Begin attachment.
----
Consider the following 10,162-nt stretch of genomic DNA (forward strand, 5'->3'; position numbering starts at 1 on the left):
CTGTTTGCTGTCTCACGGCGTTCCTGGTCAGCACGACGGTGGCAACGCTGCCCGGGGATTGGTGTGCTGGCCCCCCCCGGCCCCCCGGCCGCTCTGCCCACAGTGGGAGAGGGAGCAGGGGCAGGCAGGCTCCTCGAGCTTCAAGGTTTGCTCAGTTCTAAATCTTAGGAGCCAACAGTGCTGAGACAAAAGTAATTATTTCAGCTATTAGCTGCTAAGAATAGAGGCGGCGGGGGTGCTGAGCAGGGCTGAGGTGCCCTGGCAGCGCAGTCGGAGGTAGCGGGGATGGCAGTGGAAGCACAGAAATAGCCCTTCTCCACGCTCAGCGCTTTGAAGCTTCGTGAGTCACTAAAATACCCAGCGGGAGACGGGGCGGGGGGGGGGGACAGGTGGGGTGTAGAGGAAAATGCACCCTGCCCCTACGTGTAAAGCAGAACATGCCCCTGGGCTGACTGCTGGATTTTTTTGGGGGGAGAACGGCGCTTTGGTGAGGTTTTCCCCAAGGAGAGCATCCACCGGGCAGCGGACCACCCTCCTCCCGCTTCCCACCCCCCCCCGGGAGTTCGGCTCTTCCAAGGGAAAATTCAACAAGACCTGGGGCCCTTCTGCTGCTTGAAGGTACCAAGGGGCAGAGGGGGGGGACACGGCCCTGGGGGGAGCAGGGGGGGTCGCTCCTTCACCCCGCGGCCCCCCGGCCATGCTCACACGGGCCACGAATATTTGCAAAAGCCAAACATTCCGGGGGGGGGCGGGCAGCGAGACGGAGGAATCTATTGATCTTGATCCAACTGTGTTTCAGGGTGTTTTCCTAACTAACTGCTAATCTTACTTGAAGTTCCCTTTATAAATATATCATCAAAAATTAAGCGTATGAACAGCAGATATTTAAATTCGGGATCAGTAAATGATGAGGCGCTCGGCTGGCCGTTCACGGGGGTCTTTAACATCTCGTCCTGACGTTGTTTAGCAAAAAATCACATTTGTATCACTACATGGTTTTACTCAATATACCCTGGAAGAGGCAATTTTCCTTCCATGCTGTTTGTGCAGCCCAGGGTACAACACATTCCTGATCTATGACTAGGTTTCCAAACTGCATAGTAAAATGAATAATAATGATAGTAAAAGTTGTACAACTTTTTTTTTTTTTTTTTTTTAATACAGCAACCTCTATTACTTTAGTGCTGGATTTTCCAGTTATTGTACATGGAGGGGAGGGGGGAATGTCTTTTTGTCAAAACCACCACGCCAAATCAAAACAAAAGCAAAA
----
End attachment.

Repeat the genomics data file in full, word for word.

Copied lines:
Consider the following 10,162-nt stretch of genomic DNA (forward strand, 5'->3'; position numbering starts at 1 on the left):
CTGTTTGCTGTCTCACGGCGTTCCTGGTCAGCACGACGGTGGCAACGCTGCCCGGGGATTGGTGTGCTGGCCCCCCCCGGCCCCCCGGCCGCTCTGCCCACAGTGGGAGAGGGAGCAGGGGCAGGCAGGCTCCTCGAGCTTCAAGGTTTGCTCAGTTCTAAATCTTAGGAGCCAACAGTGCTGAGACAAAAGTAATTATTTCAGCTATTAGCTGCTAAGAATAGAGGCGGCGGGGGTGCTGAGCAGGGCTGAGGTGCCCTGGCAGCGCAGTCGGAGGTAGCGGGGATGGCAGTGGAAGCACAGAAATAGCCCTTCTCCACGCTCAGCGCTTTGAAGCTTCGTGAGTCACTAAAATACCCAGCGGGAGACGGGGCGGGGGGGGGGGACAGGTGGGGTGTAGAGGAAAATGCACCCTGCCCCTACGTGTAAAGCAGAACATGCCCCTGGGCTGACTGCTGGATTTTTTTGGGGGGAGAACGGCGCTTTGGTGAGGTTTTCCCCAAGGAGAGCATCCACCGGGCAGCGGACCACCCTCCTCCCGCTTCCCACCCCCCCCCGGGAGTTCGGCTCTTCCAAGGGAAAATTCAACAAGACCTGGGGCCCTTCTGCTGCTTGAAGGTACCAAGGGGCAGAGGGGGGGGACACGGCCCTGGGGGGAGCAGGGGGGGTCGCTCCTTCACCCCGCGGCCCCCCGGCCATGCTCACACGGGCCACGAATATTTGCAAAAGCCAAACATTCCGGGGGGGGGCGGGCAGCGAGACGGAGGAATCTATTGATCTTGATCCAACTGTGTTTCAGGGTGTTTTCCTAACTAACTGCTAATCTTACTTGAAGTTCCCTTTATAAATATATCATCAAAAATTAAGCGTATGAACAGCAGATATTTAAATTCGGGATCAGTAAATGATGAGGCGCTCGGCTGGCCGTTCACGGGGGTCTTTAACATCTCGTCCTGACGTTGTTTAGCAAAAAATCACATTTGTATCACTACATGGTTTTACTCAATATACCCTGGAAGAGGCAATTTTCCTTCCATGCTGTTTGTGCAGCCCAGGGTACAACACATTCCTGATCTATGACTAGGTTTCCAAACTGCATAGTAAAATGAATAATAATGATAGTAAAAGTTGTACAACTTTTTTTTTTTTTTTTTTTTAATACAGCAACCTCTATTACTTTAGTGCTGGATTTTCCAGTTATTGTACATGGAGGGGAGGGGGGAATGTCTTTTTGTCAAAACCACCACGCCAAATCAAAACAAAAGCAAAA